Get on outta heah!
Editor's Note: This is the traditional good-bye column, submitted by the outgoing editor-in-chief of the Arizona Daily Wildcat, myself. In exchange for captive attention, I guarantee violence, mild cursing and the meaning of life.
The typical approach to a good-bye column or a commencement speech aims to carry across some sort of wisdom gained during a period of time - toss in a few pop-culture references and relate a story about a lesson learned and poof, column done.
Some end up pretty good, some don't. But my predecessor Dave Cieslak has once again proven to be a hard act to follow with his well-written and moving December column - it's in the Wildcat archives, so read that. I can't really think of anything great to define my Daily Wildcat experience or college life. It's just too complicated.
So I leave with a tale from my childhood that holds some great message that I haven't quite found yet. There will be an attempt to make this universally relevant, and it will probably be a stretch.
When I was in first or second grade, I saw another kid take a beating outside my house after school. It was the first live violence I had ever seen, and the fact that it was right outside of my window was pretty jarring.
The next day at school I told everyone I knew what I witnessed, which led to an overwhelming response from the elementary school community. I was pretty proud of my big mouth, and the fact that I had spurred a playground-wide discourse about the nature of ass-beatings.
I was less proud of myself after the young victim decided to take his anger out on me. He told me I lied and he had only been shoved a couple of times. Then he and his friends shoved me against a wall a couple of times.
In just one day, the thumping that I saw while looking out my window came was aimed at me - and all because I talked about it.
I've been at the University of Arizona for the last four years, and it's a much bigger playground. Outside the window, people don't get shoved as often. They get stabbed or raped or fired or shaken down because of race. It's harder to watch, and even harder to talk about.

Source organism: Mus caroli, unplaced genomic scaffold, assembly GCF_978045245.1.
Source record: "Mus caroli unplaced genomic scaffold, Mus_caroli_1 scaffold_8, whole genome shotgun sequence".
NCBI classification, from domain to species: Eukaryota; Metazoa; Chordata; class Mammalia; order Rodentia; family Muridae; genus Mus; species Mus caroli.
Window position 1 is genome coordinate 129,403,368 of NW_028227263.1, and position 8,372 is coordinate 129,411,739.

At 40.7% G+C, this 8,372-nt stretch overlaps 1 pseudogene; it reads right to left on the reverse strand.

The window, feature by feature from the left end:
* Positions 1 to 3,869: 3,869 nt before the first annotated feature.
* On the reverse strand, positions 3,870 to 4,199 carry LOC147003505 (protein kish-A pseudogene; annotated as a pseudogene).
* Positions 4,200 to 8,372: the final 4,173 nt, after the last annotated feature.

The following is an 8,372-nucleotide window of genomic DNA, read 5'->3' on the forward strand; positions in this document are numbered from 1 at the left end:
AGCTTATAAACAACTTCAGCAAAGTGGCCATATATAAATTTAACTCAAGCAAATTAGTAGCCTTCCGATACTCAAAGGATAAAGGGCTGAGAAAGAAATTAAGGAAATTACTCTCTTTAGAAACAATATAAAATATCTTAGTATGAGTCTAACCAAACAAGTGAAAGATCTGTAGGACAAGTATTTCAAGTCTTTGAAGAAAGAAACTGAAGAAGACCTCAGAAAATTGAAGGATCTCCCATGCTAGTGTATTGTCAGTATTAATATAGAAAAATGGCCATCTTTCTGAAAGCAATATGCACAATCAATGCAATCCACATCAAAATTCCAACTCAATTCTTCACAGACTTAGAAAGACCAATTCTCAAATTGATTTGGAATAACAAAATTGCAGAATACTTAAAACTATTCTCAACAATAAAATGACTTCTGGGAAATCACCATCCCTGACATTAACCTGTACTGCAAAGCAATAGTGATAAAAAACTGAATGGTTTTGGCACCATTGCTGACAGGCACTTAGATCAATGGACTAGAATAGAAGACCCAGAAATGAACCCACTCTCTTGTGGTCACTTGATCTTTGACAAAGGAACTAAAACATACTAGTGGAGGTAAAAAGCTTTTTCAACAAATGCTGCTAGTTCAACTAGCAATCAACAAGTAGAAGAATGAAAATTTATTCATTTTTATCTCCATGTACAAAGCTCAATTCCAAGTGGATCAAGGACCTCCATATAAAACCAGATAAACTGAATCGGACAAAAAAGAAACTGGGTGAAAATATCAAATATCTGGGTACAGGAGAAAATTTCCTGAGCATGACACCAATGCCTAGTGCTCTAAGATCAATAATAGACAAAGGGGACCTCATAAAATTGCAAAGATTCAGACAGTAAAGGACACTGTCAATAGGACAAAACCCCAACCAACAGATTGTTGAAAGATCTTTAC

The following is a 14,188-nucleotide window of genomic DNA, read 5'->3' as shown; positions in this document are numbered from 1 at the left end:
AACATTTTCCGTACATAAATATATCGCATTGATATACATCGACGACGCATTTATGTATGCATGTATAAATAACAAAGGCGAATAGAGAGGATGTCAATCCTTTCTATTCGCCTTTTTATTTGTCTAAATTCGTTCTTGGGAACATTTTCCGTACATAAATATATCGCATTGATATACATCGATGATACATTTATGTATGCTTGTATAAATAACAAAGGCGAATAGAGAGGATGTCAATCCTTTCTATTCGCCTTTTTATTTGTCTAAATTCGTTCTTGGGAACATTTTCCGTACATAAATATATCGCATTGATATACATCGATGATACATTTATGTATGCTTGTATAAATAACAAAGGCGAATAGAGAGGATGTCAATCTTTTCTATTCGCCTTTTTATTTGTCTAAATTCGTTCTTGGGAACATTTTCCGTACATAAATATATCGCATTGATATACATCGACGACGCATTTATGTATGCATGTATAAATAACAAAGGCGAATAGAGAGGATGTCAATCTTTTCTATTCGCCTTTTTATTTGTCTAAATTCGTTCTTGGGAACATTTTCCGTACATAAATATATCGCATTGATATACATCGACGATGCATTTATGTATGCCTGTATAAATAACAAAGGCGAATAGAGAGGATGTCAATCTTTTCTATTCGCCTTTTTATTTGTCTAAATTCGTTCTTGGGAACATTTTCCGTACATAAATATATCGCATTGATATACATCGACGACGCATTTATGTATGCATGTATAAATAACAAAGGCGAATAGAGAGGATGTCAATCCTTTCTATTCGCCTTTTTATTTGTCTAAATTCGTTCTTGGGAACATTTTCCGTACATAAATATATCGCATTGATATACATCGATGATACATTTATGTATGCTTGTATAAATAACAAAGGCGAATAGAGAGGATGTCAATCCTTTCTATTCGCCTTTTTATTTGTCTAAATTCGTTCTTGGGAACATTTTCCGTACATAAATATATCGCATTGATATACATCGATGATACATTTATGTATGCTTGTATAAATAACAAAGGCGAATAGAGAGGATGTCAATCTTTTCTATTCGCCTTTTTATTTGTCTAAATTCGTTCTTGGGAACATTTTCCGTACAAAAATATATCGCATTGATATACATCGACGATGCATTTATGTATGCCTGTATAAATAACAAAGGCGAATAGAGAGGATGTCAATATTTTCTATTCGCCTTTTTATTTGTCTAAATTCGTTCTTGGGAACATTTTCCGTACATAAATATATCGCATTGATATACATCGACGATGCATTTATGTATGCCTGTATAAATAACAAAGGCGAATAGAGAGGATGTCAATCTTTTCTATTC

As a senior looking back at my big mouth in grade school, I think it was good. I wasn't some kind of hero - more like a little coward who got a kick out of spreading gossip. But for all I know, had I kept it shut, I could have been shoved anyway, for any number of reasons.
What I loved about working at the Wildcat was living in an office surrounded by, and in constant contact with people who have big fat mouths, and don't mind getting shoved for it. Sometimes people get mad about it, but at least everybody knows - they know what happened, whatever "it" may be. This place is amazing, and I don't just mean the newsroom. Everyone has gotten a shove now and then, and sometimes the only saving grace is that the word gets out.
I have met and worked with so many amazing people and made friendships that I never would have had otherwise. I learned how good it can be, and it hurts to leave. And I learned that the uneasy feeling I had after being thrown against a stucco wall would be a common one - and a good one.
I just met a guy with a real tough life. He said he has a pelvic injury from working construction, and every time he stands up it feels like someone is kicking him in the crotch.
He was standing with a group of students on campus, and everyone was intently listening to him talk about how his friend has been putting him up at night, and what a good time they were having. He's not your typical inspirational speaker, but he was pretty inspiring.
So my final words in the Arizona Daily Wildcat are these: Even though standing up can feel like a kick in the groin, telling people about it is well worth the shove that may follow.